What does it tell you when a Ponzi scheme can seem like a regular hedge fund?
What does it tell you when 50 Billion dollars can go down a rat hole and no one notices?
How is it different, in other words, than a thousand other mutual and hedge funds in terms of transparency? If we ask such high returns that a Ponzi scheme is needed to get there, and if other funds are getting those same kinds of returns, shouldn't we ask if something is still out of wack? Such as short-term thinking, looting by bonus, and financial gimmicks?
If you define a Ponzi scheme loosely as taking current revenues to pay off past creditors, we're all in a Ponzi scheme.
If you give yourself huge bonuses, hand out large dividends, and neglect to reinvest in your infrastructure and employees, you are indulging in a Ponzi Scheme.
I've maintained for years that most big box chains were all about building the next big box and the next, while ignoring whether the boxes you built five, ten, or twenty years ago were maintaining their sales, or indeed ever really did pay for themselves.
See here. I could order a ton of new product for my store, and my sales would be boosted. Just put it on the credit card. I need to get revenues up today, and I can always pay it back tomorrow.
Uh, uh. No ways. Been there, done that. It's easy, easy, easy to borrow the money and see that spike in sales, and it's damn near impossible to pay it back. The only way it could even conceivably be possible is on the backs of yet another bubble.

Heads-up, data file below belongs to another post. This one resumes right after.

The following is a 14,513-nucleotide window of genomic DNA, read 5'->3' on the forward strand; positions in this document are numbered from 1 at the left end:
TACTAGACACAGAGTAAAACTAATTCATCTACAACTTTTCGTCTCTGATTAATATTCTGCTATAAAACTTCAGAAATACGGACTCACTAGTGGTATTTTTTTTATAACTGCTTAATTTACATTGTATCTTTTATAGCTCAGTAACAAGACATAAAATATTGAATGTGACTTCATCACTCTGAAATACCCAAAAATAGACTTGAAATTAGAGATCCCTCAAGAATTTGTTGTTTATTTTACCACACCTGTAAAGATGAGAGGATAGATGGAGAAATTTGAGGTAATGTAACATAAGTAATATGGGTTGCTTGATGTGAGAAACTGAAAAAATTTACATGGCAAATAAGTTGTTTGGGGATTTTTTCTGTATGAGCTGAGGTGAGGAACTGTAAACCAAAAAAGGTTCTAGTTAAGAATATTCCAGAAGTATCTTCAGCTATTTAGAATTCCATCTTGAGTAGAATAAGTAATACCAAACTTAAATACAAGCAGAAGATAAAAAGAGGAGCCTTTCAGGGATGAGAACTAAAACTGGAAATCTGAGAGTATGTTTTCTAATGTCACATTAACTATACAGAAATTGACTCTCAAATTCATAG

I couldn't understand how I could have a viable business -- and, after all, almost every other business that was around in Downtown Bend 29 years ago is gone with the wind -- paying my modest bills, driving a modest car and living in a modest house, doing a bit of shopping here and there when I need to, going on short vacations.
And everyone's living in a huge house, driving huge cars, and going on long vacations. My suspicion is that a whole bunch of those guys were borrowing off the short term of their businesses, or building up debt.
So the chickens have come home to roost. And what's the answer? Bail them out.
No, not the guys who lived within their means, but those poor, poor CEO's who couldn't possibly have seen what was coming. (Yeah, right.)
Who's benefiting from this collapse? Walmart. Of all places, Walmart. Because they have the cheap stuff.
Here's what I was hoping would happen. We'd all wake up and realize we've been on a spending binge, that we really didn't need to spend so much money, that we didn't really need all that crap. Cut back, live simply, take care of each other.
Instead, the message seems to be: O.K. I can't afford all the expensive doodads and knicknacks I used to get -- but I can still get lots of inexpensive crap from Walmart!
4 hours ago